ROME (Reuters) - Italian police and soccer authorities on Monday opened investigations after Lazio fans posted anti-Semitic stickers of Holocaust victim Anne Frank wearing the jersey of their top-flight city rivals AS Roma.
The stickers and anti-Semitic slurs were found on glass barriers, walls and bathrooms in a section of Rome’s Olympic Stadium that was used by Lazio supporters on Sunday in their Serie A match against Cagliari.
“This is not soccer, this is not sport. Anti-Semites out of the stadiums,” Ruth Dureghello, the head of Rome’s Jewish community, said in a Tweet in which she posted a picture of the stickers.
The hard-core and often violent Lazio fans, known as “ultras,” left the stickers and anti-Semitic slogans such as “Roma fans are Jews” in a section of the stadium where Roma supporters usually sit when their team is playing.
Local rivals Lazio and Roma share the stadium.
Nicola Zingaretti, president of the Lazio region, of which Rome is the capital, was leading a group of historians at the Nazi death camp of Treblinka in Poland when he heard of the incident. He said it had provoked “added indignation”.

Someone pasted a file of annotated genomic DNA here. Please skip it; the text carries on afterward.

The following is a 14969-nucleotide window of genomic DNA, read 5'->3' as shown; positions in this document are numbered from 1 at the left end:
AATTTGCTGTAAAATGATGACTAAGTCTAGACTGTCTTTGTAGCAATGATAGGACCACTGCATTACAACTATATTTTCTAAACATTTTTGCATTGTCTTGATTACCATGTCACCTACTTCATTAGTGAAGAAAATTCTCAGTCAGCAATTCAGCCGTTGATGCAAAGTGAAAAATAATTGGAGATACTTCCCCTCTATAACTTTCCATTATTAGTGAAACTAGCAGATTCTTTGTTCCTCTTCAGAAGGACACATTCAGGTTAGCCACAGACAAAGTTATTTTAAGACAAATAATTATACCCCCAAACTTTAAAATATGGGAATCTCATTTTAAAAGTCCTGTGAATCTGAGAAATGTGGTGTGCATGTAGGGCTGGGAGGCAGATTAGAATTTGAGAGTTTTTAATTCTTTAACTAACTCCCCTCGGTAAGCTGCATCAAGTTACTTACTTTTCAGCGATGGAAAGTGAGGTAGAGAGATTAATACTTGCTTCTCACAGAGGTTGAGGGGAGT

Anne Frank was born in Germany but her family fled to the Netherlands to escape the Nazis. They lived in hidden rooms in Amsterdam before they were discovered by German occupiers and deported to concentration camps.
She died in the Bergen-Belsen camp aged 15 and her diary recounting the family’s time in hiding became a centrepiece of Holocaust literature.
Nicola Fratoianni, the head of the small Italian Left party, said those guilty of the anti-Semitism at the stadium should be made to memorise Anne Frank’s diary.
Reporting by Philip Pullella; editing by Ken Ferris